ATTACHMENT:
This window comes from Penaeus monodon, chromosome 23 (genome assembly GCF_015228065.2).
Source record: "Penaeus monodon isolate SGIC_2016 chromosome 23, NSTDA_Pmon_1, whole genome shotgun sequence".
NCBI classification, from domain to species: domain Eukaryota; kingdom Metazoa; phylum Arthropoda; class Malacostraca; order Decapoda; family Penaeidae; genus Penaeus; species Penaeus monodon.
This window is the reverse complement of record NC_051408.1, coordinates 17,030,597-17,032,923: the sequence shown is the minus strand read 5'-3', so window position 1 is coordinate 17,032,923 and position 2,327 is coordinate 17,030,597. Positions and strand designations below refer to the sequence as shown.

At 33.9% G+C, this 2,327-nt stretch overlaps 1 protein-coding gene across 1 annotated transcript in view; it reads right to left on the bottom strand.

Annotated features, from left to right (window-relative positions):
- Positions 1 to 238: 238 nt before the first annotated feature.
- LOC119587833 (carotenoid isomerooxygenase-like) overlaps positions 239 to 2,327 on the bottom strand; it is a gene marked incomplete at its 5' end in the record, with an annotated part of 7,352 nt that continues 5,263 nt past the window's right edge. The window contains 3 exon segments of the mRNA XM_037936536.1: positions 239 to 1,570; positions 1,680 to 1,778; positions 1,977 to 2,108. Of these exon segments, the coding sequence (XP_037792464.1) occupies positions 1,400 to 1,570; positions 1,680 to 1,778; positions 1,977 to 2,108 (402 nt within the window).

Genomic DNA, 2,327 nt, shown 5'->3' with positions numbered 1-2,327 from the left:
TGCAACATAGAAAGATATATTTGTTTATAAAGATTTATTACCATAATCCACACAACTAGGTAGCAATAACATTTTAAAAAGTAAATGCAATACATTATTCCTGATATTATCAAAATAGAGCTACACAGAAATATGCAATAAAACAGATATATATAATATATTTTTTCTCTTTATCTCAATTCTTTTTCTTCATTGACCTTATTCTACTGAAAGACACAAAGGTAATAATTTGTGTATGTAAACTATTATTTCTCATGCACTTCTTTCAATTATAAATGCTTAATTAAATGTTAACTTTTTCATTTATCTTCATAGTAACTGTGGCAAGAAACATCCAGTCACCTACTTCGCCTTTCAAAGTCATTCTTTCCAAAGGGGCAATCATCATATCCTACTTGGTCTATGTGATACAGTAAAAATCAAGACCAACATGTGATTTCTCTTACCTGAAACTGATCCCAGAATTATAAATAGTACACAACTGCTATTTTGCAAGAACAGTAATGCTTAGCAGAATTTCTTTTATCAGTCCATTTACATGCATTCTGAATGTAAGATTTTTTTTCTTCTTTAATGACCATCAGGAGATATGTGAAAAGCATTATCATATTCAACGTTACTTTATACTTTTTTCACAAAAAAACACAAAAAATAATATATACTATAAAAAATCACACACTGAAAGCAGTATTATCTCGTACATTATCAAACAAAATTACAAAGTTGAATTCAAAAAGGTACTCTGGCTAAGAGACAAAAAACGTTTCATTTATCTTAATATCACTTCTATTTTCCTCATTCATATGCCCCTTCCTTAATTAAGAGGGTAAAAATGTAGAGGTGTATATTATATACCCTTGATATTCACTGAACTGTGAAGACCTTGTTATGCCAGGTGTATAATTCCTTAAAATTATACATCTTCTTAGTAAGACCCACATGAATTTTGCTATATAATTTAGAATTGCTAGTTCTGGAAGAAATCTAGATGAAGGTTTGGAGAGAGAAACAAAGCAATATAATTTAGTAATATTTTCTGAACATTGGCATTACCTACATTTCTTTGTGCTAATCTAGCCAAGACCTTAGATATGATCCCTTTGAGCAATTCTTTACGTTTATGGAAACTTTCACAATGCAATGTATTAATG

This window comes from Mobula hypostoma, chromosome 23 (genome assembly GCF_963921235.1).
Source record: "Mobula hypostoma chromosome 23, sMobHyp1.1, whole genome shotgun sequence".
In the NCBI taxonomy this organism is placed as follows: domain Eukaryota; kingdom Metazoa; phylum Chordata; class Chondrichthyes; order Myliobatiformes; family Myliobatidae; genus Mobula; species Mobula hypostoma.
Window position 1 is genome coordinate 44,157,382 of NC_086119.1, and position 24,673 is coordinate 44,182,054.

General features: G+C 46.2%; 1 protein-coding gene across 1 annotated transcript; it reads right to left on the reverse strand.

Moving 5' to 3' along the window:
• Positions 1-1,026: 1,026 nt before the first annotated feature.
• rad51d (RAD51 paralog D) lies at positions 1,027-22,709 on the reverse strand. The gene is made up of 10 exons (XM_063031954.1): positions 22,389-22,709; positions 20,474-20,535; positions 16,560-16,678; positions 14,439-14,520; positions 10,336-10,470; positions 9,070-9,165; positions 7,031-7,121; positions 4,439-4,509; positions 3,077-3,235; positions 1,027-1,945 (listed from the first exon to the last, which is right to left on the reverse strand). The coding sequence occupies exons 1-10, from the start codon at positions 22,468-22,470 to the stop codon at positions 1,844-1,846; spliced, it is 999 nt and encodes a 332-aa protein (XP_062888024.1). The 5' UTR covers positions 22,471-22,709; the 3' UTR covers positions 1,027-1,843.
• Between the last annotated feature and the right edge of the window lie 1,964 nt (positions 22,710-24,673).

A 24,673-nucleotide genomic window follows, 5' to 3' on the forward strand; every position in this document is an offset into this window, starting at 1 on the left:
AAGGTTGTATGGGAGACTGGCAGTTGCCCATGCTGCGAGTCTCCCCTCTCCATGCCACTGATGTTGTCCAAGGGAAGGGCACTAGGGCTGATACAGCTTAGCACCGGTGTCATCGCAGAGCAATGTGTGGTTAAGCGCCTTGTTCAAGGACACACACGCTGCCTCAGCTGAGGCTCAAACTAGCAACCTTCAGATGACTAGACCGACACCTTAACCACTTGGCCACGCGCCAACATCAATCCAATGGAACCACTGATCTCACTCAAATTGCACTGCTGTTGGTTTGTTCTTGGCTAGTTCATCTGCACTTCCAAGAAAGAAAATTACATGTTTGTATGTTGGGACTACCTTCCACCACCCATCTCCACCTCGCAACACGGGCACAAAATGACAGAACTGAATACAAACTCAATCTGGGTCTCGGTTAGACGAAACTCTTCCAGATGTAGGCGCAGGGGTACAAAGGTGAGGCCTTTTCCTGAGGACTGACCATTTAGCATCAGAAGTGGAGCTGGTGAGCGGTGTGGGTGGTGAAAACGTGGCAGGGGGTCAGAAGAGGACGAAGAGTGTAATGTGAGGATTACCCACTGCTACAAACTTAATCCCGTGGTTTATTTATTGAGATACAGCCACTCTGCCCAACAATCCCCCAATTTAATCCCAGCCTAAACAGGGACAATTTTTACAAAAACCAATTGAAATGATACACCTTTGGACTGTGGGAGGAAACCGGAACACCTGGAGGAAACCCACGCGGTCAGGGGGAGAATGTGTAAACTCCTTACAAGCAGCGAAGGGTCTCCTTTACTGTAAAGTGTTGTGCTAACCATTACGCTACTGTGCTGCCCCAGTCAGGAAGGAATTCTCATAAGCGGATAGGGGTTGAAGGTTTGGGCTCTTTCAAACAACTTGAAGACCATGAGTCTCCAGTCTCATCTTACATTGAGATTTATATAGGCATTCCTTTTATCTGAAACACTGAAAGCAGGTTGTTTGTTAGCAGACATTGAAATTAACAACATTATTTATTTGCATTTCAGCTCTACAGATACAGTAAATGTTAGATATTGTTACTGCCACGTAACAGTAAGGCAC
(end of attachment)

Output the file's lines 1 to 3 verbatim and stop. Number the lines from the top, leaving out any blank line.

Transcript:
This window comes from Penaeus monodon, chromosome 23 (genome assembly GCF_015228065.2).
Source record: "Penaeus monodon isolate SGIC_2016 chromosome 23, NSTDA_Pmon_1, whole genome shotgun sequence".
NCBI classification, from domain to species: domain Eukaryota; kingdom Metazoa; phylum Arthropoda; class Malacostraca; order Decapoda; family Penaeidae; genus Penaeus; species Penaeus monodon.